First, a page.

We are in our final week of the Joy of Writing workshop here on Sanibel. I’ve appreciated the energy and enthusiasm of this group of writers as we explored the similarities between cooking and writing. Along the way, we definitely cooked up a good stew of writing.
During the class, we talked about how this same joy can be found in writing. We’ve tried to counter the doubts, the fears, the negative emotions that sometimes creep into our writing lives. This is not to say that the writing itself need always focus on happy topics, but that even writing about pain and difficulty can lead to moments of joy.
We’ve talked about ingredients (telling details), recipes (structure/shape/form), heat (suspense, emotional sub-context, characters). One participant asked, “So if we have broth, soup, and stew, as a sort of continuum of complexity, when do we know to be happy with the simple broth?” When does a simple poem (that one delicious creme brulee), say all that needs to be said? Another writer asked, “How do we keep writing when no one is reading what we write?” Why do we cook when no one is there to eat the meals? Jan, who admitted she didn’t like to cook, responded, “I write for myself. I enjoy it. Besides, we never know who will read what we write.” Emily Dickinson comes to mind–or my mother, who along with her paintings, left me a huge stack of her journals.
We can always invite people over for a meal–which is what we will do on March 2 when some of us will read at the Sanibel Library and invite family and friends. Or maybe we write a letter to a person in our past, present, or future–the way we take soup and fresh bread to a neighbor.
We studied a short story, several poems, and an essay to see how other writers have cooked up a sort of meal or dish for us the readers. We talked about the opening or beginning of a piece of writing as the first taste we give our readers; and how as writers, we may have made that special sauce (the opening) much later in the preparation. We looked at the final arrival of the guests (our readers) when we put the meal on the table and remembered how the people at a dinner party are happy to enjoy the meal even if it’s not perfect.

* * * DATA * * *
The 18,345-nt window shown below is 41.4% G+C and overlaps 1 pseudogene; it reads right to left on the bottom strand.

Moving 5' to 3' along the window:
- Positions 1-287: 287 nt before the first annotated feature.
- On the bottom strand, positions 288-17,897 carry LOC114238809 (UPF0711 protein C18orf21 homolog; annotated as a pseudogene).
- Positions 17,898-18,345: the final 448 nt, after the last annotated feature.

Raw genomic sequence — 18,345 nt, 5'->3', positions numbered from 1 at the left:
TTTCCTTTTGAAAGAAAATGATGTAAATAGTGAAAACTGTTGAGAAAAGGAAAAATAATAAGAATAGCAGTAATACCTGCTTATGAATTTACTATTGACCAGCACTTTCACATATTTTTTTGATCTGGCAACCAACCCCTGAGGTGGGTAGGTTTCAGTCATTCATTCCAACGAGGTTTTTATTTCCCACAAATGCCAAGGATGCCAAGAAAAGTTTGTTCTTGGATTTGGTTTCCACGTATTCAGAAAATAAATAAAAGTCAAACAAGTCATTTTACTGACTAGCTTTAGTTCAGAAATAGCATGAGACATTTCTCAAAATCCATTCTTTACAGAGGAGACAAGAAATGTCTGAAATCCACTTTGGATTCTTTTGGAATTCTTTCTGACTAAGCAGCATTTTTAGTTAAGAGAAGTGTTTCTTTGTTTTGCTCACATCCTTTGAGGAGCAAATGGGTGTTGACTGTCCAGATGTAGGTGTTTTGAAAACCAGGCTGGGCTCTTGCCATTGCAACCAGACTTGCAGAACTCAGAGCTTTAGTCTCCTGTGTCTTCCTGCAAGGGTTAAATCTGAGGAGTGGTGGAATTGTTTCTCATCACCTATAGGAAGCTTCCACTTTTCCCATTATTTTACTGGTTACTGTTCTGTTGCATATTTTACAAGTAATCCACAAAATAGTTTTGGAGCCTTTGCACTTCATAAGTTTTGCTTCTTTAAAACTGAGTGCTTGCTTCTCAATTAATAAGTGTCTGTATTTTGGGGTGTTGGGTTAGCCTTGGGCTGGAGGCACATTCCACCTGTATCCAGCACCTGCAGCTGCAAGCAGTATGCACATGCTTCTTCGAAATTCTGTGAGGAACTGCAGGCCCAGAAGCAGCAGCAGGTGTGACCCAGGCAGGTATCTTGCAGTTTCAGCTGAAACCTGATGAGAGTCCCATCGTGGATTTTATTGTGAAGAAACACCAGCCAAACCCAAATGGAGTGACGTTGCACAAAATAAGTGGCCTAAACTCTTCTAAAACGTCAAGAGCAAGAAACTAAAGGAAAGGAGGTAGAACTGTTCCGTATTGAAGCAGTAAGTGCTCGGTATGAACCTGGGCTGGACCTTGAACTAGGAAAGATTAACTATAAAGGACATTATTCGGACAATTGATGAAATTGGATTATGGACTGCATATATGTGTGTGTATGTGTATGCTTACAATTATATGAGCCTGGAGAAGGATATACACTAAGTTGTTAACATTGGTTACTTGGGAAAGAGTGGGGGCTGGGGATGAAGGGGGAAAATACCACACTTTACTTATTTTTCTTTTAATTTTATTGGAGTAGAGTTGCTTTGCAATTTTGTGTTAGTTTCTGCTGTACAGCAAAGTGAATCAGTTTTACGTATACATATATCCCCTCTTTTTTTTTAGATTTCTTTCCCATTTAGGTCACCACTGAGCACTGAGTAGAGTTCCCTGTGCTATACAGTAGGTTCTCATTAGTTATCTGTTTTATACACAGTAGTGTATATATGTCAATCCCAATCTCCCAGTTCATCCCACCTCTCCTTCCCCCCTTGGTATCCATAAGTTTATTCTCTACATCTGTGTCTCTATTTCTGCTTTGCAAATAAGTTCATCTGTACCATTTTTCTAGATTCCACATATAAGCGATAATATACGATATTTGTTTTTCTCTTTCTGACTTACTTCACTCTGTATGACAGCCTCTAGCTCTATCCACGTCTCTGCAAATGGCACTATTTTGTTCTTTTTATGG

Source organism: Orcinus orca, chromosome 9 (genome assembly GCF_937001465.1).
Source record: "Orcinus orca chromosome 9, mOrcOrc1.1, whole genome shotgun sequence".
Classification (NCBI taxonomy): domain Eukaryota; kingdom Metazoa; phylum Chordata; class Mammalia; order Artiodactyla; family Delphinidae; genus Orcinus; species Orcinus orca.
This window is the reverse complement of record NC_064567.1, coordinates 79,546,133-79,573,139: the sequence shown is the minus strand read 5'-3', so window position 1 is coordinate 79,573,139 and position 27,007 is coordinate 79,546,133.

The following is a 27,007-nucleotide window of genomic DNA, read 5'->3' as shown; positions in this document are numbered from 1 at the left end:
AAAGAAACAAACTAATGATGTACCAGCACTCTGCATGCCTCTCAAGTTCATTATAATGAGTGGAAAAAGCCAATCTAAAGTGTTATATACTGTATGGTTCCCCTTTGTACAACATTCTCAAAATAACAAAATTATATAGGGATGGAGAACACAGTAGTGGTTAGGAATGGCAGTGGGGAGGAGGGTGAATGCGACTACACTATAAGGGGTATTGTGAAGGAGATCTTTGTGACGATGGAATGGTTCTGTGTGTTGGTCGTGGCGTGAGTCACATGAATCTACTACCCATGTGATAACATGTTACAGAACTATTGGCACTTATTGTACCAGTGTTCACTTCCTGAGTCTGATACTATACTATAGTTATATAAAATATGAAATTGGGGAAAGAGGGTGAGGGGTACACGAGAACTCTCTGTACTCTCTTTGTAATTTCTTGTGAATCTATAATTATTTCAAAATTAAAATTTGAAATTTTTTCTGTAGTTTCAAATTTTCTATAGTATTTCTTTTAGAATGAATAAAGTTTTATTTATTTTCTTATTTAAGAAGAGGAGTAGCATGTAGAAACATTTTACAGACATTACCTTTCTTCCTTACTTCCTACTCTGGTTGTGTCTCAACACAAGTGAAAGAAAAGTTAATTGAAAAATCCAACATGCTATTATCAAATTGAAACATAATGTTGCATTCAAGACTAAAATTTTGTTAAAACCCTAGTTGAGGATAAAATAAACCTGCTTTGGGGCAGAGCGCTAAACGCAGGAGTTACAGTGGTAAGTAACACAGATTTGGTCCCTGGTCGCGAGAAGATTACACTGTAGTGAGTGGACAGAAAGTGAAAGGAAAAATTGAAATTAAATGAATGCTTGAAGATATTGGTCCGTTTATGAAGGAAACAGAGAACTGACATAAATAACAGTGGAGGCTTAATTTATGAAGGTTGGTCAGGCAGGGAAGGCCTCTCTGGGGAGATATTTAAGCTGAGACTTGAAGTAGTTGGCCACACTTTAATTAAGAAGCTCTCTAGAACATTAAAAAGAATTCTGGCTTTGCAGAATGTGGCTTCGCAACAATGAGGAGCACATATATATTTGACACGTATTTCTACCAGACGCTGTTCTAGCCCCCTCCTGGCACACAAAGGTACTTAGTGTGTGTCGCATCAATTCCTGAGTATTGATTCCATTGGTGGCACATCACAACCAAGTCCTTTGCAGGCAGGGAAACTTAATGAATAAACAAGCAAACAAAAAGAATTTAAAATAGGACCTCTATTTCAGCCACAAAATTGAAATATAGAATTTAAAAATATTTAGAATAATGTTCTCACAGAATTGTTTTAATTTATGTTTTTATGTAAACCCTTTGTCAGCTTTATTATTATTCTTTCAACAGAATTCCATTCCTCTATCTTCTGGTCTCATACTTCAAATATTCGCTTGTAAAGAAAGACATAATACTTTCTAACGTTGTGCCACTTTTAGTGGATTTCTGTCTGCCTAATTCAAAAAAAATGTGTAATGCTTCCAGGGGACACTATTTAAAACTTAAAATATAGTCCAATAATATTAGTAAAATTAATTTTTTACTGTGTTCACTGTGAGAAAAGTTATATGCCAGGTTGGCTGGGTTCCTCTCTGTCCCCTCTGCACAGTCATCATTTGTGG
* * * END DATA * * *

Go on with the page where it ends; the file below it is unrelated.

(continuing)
Writing, like cooking, can be messy and creative. The meals we cook don’t always turn out the way we thought they would. Yet there is often pleasure and surprise in the process and the chance that a truly great dinner or that one amazing dish will make it worth all the effort.
And when all the work of cooking is over and the guests have gone home, we can sit back and enjoy a taste of coffee or a little brandy and reflect on what a good time we all had. What a relief that with writing, unlike cooking, we don’t have lots of dishes to wash!
In my next blog, I’ll share a recipe.
Good news! Red Bird Chapbooks has published my little book of poems, What Can Be Saved. I’m so grateful to Dana Hoeschen and all the folks at Red Bird. This is a limited edition (100 copies. 44 pages, 8.5″ x 5.5″ single signature with hand sewn binding. End Paper and Cover Images reproductions of paintings by Vicky’s mother, Ruth Bethea Hodges).
Stop by Red Bird’s booth if you’re at the AWP conference in Minneapolis (April 8-11). I plan to be there some of the time.
Here is a sample poem from the chapbook:
So many doors to walk through
each a little smaller
than the one before,
each asking that she leave
First her coat
then the suitcase
finally her shoes.
Writing Idea: Do you have a cooking story? Does it relate in any way to writing? Stir it up for ten minutes and see what you can make. For another take on writing and cooking, check out this blog entry from Ploughshares.
“I am more modest now, but I still think that one of the pleasantest of all emotions is to know that I, I with my brain and my hands, have nourished my beloved few, that I have concocted a stew or a story, a rarity or a plain dish, to sustain them truly against the hungers of the world.”
― M.F.K. Fisher